Meet Our Volunteers: Pet Therapy

Walking through the halls of Firelands Regional Medical Center you might expect to see doctors, nurses and family members of patients. But there are also a few little furry-faces who have become widely recognized throughout the facility.

Sometimes the Smallest Volunteers Have the Biggest Impact

Meet two of our smallest volunteers, Shelby and Quincy, along with their handlers, Bill and Judy Hoskin. Quincy and Shelby are a small toy breed of dog called a Havanese. But don’t let their small stature fool you, they have played a big role in some patient’s recovery! 

hoskinweb

We got a call about a patient who had heart surgery two weeks prior and was not responding,” said Judy Hoskin. “They asked if we would bring Shelby in because she is small and quiet and the lady had a Dachshund at home.” 

The patient, Karen, had a negative reaction to long-term heart medication, incurring enough damage to require a quadruple bypass. When she remained unconscious longer than expected, Karen’s nurse, requested the pet therapy. 

“We went in, Bill worked with the family with Quincy and I worked on the patient with Shelby. We took her hand, stroked Shelby and spoke with her,” said Judy. “We visited her every two days.”

Four days after their initial visit, Judy and Shelby entered the room to find Karen off the respirator, sitting up and smiling. Judy said that is just one of their many stories.

"They didnt know she could speak. But she spoke to the dog."

During the beginning of their volunteering experience, the Hoskins had just certified their therapy dog with the Delta Society, now known as Pet Partners, when they had one of their first life changing experiences.

“We were [at the hospital] and a nurse was taking vitals when we walked into a patient room. She said go ahead and put the dog on the bed,” said Judy. “This older patient frowned at the dog, touched the dog, took the dog with both hands and started talking to the dog…”

shelbywebShelby, a 6-year-old Havanese, takes a break on handler Judy's lap.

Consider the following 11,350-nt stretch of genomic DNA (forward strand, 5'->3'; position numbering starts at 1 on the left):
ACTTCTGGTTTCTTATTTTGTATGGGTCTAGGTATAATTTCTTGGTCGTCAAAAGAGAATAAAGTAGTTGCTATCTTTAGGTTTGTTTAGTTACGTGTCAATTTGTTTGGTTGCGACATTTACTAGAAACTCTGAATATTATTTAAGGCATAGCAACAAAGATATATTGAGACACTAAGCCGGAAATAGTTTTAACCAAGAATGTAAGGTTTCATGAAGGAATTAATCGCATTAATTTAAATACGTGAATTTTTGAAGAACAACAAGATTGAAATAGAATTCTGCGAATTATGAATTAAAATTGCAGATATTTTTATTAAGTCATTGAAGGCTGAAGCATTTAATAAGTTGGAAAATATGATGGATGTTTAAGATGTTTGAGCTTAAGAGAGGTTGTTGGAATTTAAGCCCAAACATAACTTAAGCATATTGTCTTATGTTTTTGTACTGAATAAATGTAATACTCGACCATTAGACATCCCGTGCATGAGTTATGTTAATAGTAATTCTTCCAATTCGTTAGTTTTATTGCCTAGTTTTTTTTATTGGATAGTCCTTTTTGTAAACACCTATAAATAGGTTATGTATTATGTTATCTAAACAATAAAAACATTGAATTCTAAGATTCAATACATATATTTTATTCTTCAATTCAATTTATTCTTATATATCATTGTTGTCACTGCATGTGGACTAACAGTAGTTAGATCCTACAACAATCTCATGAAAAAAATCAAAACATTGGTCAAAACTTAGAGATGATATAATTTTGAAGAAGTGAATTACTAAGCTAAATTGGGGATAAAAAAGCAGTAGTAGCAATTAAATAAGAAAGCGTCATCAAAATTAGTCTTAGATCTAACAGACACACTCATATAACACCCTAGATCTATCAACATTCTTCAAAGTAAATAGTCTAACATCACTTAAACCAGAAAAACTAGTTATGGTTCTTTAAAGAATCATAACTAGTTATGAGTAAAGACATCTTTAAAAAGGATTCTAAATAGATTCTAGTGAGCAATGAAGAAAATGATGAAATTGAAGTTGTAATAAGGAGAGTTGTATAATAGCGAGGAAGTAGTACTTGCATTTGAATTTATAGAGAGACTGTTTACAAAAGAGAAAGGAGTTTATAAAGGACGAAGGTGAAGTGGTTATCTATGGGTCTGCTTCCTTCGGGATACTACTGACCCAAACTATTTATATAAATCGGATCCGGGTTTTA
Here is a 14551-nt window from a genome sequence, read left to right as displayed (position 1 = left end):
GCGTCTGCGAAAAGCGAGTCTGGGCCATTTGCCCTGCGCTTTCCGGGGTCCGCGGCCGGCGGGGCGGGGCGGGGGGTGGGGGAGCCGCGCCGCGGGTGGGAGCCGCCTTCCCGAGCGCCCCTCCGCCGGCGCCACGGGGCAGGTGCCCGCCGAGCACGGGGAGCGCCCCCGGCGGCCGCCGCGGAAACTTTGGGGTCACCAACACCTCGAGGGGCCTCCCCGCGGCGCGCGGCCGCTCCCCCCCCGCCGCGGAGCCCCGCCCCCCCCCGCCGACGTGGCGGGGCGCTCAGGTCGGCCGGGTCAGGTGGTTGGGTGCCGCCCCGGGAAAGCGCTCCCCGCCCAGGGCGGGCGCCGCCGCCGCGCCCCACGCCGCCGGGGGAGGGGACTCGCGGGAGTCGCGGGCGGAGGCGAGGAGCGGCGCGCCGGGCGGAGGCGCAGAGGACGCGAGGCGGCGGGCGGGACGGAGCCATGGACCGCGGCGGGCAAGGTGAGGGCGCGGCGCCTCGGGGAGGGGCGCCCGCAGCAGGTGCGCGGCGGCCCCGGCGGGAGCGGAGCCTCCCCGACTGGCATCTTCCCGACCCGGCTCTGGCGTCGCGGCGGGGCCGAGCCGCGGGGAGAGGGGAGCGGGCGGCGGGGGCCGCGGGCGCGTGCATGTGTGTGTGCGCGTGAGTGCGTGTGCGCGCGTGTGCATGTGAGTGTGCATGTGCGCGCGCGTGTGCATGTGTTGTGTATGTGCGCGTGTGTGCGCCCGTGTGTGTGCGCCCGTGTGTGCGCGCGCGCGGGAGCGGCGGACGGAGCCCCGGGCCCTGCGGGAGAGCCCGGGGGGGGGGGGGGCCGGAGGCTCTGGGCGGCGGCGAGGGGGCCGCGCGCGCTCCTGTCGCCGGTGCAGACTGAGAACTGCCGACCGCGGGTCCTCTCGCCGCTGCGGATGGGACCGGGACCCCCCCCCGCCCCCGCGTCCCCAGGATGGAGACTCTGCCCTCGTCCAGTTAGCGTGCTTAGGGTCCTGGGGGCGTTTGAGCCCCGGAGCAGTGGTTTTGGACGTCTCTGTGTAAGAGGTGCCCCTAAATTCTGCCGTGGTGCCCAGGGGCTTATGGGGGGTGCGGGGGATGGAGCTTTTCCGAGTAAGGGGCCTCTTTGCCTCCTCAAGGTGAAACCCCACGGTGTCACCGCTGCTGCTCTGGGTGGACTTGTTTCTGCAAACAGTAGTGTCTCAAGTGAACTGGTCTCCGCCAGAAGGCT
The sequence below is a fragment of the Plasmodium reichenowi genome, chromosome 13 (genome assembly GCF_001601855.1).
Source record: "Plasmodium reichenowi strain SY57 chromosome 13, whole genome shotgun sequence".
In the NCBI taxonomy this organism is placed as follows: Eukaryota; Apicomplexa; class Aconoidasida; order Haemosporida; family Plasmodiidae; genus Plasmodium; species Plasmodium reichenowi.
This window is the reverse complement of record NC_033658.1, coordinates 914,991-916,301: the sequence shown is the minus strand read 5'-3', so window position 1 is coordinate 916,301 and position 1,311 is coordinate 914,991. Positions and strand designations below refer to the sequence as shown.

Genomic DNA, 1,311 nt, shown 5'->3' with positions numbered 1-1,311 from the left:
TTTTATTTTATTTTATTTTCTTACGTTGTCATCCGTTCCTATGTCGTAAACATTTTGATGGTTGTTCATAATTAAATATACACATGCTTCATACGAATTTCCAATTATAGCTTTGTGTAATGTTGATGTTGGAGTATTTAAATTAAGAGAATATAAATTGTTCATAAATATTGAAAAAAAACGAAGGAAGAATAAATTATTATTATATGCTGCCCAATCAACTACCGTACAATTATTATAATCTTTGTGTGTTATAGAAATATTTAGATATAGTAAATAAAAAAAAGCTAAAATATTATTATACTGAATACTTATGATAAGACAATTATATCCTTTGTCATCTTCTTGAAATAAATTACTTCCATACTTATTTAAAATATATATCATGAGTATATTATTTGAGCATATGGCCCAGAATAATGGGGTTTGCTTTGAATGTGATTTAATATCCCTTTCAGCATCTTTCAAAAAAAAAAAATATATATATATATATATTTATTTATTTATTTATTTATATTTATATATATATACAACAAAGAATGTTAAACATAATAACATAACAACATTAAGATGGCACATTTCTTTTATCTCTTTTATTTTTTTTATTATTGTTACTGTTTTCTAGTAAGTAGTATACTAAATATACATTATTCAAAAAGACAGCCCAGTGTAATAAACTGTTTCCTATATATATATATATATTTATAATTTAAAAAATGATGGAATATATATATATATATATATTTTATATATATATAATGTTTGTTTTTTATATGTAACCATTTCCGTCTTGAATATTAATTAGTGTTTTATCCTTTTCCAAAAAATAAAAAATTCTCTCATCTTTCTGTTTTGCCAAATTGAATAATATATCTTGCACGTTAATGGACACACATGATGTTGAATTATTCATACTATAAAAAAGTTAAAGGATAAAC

During the rest of their visit, the patient never even looked at Bill or Judy.

“The nurse got tears in her eyes and left the room,” said Judy. “We were like ‘what’s going on?’”

While the patient continued to pet and talk to her new furry friend, Bill and Judy told her fun information about their therapy dog. Every few minutes a nurse would peek in, dab their eyes and then walk away. Bill and Judy were very confused.

“When we were all done we came out and asked what was going on,” recounted Judy. “They said the patient had been on the medical floor for three weeks and had just been up to rehab. She never spoke a word. They didn’t know she could speak.”

“But she spoke to the dog.”

Bill and Judy have been volunteering in the Pet Therapy program at Firelands with their dogs for over 20 years. 

“We were here one day and there was a woman in the lobby with a dog and we said why do you have a dog here? And the woman told us about the pet therapy program here,” said Judy. “We contacted Anne McGookey and started working with our [West Highland White Terrier] at rehab on a regular basis.”

After their first day of volunteering, Bill and Judy both loved it. It was something that they could do as a family and they have been doing it together ever since. 

Get Involved in the Pet Therapy Program

The Hoskins are only one of the many families that volunteer with the Pet Therapy program. Do you think you have a furry friend that might bring joy to patients? 

shelbywebThe Hoskins visit with a patient.
 
 

The hospital does not require the dogs to be certified in Pet Therapy, but there are some requirements;

“While we encourage certification with Pet Partners, we do not require this status.  Rather we vet the animals by doing a preliminary ‘walk through’ in the area which the animal will serve,” said Anne McGookey, director of Volunteer Services. “The criteria to become a pet visitor is friendly, easy-going and enjoys lots of attention."

"A comfort level around wheelchairs, medical equipment, noises and scents associated with hospitals are crucial. Their shots and veterinary visits must be current, and they must be bathed prior to each visit.”

The handlers must also complete the standard process of becoming a volunteer:  TB test, background check and general orientation.

Read more stories about our Pet Therapy dogs in the upcoming winter issue of the Feel Better magazine or to volunteer, visit our website and complete the Sign Up to Be a Volunteer form.